Monday, July 14, 2014

The Effects of Bullet/Shell/Sabre

by Janet King, RN, BSN, CCRN.

The three primary causes of wounds in the Civil War were:
  • small arms ammunition: bullets, round balls, minie balls.
  • artillery fire: solid shot, case shot, canister; and
  • bayonet or sabre strokes.
It is said that the tactics of war always lag behind the weapons, and in the Civil War this was especially true. Soldiers were taught to fight as "massed" units and the range of the weapons and their destructive force was devastating on these masses.

The minie ball was a fairly recent invention at the onset of the war. Some 94% of the total combat injuries were attributed to this missile. It was designed to be fired from a rifled musket; was made of soft lead; traveled at a high velocity (for that era) of 950 ft/sec; and was accurate at 200 to 300 yards. As it traveled, it would spin from the rifled barrel of the musket and would deform and tumble on impact. Its effect on bone and tissue was incredibly devastating. It would smash, tear apart, and disintegrate what it hit. Most of the amputations that occurred were because of this great devastation.

Often there would be 1 or 2 inches of bone entirely pulverized or missing altogether after the ball impacted, and the only recourse the surgeon had was to amputate. One surgeon, describing such damage, wrote, "The shattering, splintering, and splitting of a long bone by the impact of the minie ball is in many instances, both remarkable and frightening." In addition to its destruction of bone and the mangling of skin and muscle, the ball would carry foreign material, i.e. pieces of uniform, bits of metal from belt plates, bone chips etc. into the surrounding wound and virtually guarantee an infected wound.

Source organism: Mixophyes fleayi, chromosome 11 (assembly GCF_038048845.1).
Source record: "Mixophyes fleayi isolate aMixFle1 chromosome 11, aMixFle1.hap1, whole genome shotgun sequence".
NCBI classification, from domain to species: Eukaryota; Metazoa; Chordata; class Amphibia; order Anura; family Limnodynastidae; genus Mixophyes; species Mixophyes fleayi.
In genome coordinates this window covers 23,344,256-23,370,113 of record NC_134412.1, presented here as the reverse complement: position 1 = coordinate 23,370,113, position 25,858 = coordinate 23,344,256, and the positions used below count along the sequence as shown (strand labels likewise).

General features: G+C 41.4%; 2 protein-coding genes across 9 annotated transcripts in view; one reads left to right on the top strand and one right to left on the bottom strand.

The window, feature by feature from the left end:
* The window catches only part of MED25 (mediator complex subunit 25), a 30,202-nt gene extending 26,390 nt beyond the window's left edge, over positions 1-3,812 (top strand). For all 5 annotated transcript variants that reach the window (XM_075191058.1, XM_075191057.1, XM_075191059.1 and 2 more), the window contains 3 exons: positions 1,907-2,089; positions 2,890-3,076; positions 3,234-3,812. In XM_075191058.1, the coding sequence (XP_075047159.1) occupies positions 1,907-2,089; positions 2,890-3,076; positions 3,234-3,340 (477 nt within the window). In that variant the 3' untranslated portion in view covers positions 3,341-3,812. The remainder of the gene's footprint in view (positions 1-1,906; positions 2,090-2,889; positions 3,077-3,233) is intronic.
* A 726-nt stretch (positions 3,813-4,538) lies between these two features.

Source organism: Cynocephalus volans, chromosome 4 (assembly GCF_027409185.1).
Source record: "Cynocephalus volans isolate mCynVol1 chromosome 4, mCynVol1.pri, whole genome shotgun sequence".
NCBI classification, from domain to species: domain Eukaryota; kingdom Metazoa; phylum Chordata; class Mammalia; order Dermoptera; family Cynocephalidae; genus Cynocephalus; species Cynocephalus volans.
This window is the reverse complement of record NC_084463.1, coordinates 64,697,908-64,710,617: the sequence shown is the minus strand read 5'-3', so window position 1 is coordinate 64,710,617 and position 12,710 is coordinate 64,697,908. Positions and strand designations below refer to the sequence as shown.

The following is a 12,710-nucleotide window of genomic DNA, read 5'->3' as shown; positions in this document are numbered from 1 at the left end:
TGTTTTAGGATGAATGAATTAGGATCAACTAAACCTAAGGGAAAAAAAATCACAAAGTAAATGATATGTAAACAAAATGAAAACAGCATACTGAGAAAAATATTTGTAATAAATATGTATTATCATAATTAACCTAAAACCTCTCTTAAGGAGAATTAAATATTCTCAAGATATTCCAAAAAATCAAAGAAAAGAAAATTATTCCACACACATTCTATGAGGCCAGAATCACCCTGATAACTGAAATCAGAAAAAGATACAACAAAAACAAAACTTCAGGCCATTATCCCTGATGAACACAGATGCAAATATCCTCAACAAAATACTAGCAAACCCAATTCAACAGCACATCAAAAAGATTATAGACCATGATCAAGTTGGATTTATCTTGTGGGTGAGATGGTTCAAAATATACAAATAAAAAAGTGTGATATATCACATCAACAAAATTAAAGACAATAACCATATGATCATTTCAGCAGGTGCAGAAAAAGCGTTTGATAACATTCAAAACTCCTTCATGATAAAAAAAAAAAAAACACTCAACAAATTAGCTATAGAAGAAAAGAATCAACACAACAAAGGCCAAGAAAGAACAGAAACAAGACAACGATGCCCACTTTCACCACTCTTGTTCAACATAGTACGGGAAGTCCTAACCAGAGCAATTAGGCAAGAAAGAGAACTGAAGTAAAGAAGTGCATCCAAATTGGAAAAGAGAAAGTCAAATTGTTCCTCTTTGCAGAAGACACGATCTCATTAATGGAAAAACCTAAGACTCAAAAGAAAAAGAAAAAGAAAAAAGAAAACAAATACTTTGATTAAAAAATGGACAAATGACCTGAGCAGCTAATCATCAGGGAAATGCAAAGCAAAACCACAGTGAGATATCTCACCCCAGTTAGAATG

The other common small arms ammunition - round balls - were slightly less dangerous. The soldier might get "lucky" and the ball glance off the bone instead of shattering it. Also, if luck was with him, he would be hit in an extremity. Some 71% of Union wounded were so "fortunate." Why? Because, the lack of knowledge of bacteria and the difficulties of chest and abdominal surgeries in the Civil War era made the mortality very high for soldiers receiving wounds in those areas. For example - a soldier hit in the abdomen, where the ball struck the small intestine, and causing leaking of fecal material into the abdomen - had a 87% to 100% chance of his wound being a mortal one.